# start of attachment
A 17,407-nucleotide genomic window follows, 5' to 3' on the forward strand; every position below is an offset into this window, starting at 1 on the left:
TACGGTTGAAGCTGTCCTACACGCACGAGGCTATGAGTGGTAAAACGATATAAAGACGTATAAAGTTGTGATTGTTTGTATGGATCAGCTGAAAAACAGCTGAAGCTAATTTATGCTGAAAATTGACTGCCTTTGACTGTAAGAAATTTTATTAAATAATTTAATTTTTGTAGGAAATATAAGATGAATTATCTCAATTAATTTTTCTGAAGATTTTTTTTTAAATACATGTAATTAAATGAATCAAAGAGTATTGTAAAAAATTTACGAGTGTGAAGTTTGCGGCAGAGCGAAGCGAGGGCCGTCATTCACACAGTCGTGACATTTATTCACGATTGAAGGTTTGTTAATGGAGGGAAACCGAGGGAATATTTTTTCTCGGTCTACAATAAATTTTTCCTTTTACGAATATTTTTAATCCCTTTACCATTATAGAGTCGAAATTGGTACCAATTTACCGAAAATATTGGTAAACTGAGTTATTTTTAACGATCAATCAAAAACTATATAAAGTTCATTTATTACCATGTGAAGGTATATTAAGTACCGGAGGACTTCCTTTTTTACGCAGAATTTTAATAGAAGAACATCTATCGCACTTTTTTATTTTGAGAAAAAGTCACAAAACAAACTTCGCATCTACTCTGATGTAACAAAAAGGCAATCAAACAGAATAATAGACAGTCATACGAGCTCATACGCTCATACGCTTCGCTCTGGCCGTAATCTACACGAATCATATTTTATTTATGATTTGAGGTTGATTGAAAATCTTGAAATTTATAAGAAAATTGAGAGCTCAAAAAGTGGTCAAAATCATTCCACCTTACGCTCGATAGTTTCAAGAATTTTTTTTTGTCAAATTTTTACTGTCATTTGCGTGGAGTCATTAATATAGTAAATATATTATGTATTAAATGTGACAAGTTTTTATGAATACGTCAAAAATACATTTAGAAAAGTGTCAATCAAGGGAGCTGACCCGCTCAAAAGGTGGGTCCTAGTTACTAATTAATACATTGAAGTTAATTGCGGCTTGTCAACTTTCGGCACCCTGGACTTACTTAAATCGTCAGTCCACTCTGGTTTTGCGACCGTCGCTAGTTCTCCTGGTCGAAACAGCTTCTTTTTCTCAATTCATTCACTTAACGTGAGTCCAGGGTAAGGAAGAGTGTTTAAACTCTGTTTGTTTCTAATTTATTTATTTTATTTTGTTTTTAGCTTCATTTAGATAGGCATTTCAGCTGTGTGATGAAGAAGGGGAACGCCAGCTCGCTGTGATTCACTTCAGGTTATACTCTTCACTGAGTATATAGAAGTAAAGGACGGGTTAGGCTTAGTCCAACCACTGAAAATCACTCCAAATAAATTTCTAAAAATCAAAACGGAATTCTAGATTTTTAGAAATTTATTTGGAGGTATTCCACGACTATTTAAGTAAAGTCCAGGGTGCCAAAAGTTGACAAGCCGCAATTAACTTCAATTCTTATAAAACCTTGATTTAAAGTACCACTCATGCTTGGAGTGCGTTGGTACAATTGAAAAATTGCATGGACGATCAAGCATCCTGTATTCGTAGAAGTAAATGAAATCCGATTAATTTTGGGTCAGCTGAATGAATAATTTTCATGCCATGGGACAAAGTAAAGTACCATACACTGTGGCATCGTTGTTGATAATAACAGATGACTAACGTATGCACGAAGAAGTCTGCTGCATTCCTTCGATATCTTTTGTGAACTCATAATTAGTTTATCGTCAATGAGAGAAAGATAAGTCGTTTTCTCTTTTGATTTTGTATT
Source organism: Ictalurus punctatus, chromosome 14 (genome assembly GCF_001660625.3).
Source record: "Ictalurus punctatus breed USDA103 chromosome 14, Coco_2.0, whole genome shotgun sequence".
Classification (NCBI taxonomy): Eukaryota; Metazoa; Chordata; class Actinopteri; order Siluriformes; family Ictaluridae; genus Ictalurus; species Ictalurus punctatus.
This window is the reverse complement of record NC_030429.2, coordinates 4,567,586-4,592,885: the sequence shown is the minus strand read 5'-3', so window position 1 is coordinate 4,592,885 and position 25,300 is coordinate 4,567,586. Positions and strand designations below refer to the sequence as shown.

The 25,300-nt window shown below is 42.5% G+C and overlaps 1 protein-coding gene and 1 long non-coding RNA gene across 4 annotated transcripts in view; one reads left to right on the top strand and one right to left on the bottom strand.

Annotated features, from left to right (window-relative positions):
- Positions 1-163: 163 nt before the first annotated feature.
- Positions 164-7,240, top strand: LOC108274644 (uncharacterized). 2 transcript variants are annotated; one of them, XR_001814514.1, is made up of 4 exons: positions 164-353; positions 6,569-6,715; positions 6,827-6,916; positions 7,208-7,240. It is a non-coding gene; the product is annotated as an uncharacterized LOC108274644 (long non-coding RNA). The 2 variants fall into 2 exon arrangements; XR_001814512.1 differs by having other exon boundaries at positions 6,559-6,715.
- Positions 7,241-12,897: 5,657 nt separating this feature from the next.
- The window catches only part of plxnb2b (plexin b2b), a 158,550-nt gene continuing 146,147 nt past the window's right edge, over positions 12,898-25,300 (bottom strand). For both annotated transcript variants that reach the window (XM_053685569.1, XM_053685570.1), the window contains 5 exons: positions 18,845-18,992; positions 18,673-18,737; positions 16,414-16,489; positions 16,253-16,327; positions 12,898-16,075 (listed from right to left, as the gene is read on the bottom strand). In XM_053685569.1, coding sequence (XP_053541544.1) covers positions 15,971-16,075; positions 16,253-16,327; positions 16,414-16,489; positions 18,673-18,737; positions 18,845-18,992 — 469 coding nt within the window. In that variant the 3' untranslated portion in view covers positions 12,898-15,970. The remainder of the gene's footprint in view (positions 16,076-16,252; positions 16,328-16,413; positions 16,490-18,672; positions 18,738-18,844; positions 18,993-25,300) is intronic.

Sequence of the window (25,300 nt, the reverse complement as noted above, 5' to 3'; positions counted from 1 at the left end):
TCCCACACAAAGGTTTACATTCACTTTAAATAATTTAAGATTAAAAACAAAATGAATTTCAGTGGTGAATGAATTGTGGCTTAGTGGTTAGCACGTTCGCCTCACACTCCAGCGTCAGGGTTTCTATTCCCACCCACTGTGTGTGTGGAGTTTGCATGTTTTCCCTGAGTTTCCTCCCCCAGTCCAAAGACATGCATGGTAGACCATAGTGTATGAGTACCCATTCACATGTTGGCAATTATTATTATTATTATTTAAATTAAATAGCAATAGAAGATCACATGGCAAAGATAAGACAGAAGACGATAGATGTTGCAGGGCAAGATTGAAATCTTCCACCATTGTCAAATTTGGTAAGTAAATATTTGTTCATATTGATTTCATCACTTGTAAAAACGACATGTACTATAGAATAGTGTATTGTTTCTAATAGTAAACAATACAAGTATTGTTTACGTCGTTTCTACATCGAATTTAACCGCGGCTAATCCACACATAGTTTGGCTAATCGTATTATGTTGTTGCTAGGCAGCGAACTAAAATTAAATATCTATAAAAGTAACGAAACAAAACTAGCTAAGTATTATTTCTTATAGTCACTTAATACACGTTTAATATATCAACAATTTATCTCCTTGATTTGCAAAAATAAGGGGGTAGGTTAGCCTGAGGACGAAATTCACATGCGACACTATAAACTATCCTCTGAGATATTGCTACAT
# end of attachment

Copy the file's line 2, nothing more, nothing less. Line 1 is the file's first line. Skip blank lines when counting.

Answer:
TACGGTTGAAGCTGTCCTACACGCACGAGGCTATGAGTGGTAAAACGATATAAAGACGTATAAAGTTGTGATTGTTTGTATGGATCAGCTGAAAAACAGCTGAAGCTAATTTATGCTGAAAATTGACTGCCTTTGACTGTAAGAAATTTTATTAAATAATTTAATTTTTGTAGGAAATATAAGATGAATTATCTCAATTAATTTTTCTGAAGATTTTTTTTTAAATACATGTAATTAAATGAATCAAAGAGTATTGTAAAAAATTTACGAGTGTGAAGTTTGCGGCAGAGCGAAGCGAGGGCCGTCATTCACACAGTCGTGACATTTATTCACGATTGAAGGTTTGTTAATGGAGGGAAACCGAGGGAATATTTTTTCTCGGTCTACAATAAATTTTTCCTTTTACGAATATTTTTAATCCCTTTACCATTATAGAGTCGAAATTGGTACCAATTTACCGAAAATATTGGTAAACTGAGTTATTTTTAACGATCAATCAAAAACTATATAAAGTTCATTTATTACCATGTGAAGGTATATTAAGTACCGGAGGACTTCCTTTTTTACGCAGAATTTTAATAGAAGAACATCTATCGCACTTTTTTATTTTGAGAAAAAGTCACAAAACAAACTTCGCATCTACTCTGATGTAACAAAAAGGCAATCAAACAGAATAATAGACAGTCATACGAGCTCATACGCTCATACGCTTCGCTCTGGCCGTAATCTACACGAATCATATTTTATTTATGATTTGAGGTTGATTGAAAATCTTGAAATTTATAAGAAAATTGAGAGCTCAAAAAGTGGTCAAAATCATTCCACCTTACGCTCGATAGTTTCAAGAATTTTTTTTTGTCAAATTTTTACTGTCATTTGCGTGGAGTCATTAATATAGTAAATATATTATGTATTAAATGTGACAAGTTTTTATGAATACGTCAAAAATACATTTAGAAAAGTGTCAATCAAGGGAGCTGACCCGCTCAAAAGGTGGGTCCTAGTTACTAATTAATACATTGAAGTTAATTGCGGCTTGTCAACTTTCGGCACCCTGGACTTACTTAAATCGTCAGTCCACTCTGGTTTTGCGACCGTCGCTAGTTCTCCTGGTCGAAACAGCTTCTTTTTCTCAATTCATTCACTTAACGTGAGTCCAGGGTAAGGAAGAGTGTTTAAACTCTGTTTGTTTCTAATTTATTTATTTTATTTTGTTTTTAGCTTCATTTAGATAGGCATTTCAGCTGTGTGATGAAGAAGGGGAACGCCAGCTCGCTGTGATTCACTTCAGGTTATACTCTTCACTGAGTATATAGAAGTAAAGGACGGGTTAGGCTTAGTCCAACCACTGAAAATCACTCCAAATAAATTTCTAAAAATCAAAACGGAATTCTAGATTTTTAGAAATTTATTTGGAGGTATTCCACGACTATTTAAGTAAAGTCCAGGGTGCCAAAAGTTGACAAGCCGCAATTAACTTCAATTCTTATAAAACCTTGATTTAAAGTACCACTCATGCTTGGAGTGCGTTGGTACAATTGAAAAATTGCATGGACGATCAAGCATCCTGTATTCGTAGAAGTAAATGAAATCCGATTAATTTTGGGTCAGCTGAATGAATAATTTTCATGCCATGGGACAAAGTAAAGTACCATACACTGTGGCATCGTTGTTGATAATAACAGATGACTAACGTATGCACGAAGAAGTCTGCTGCATTCCTTCGATATCTTTTGTGAACTCATAATTAGTTTATCGTCAATGAGAGAAAGATAAGTCGTTTTCTCTTTTGATTTTGTATT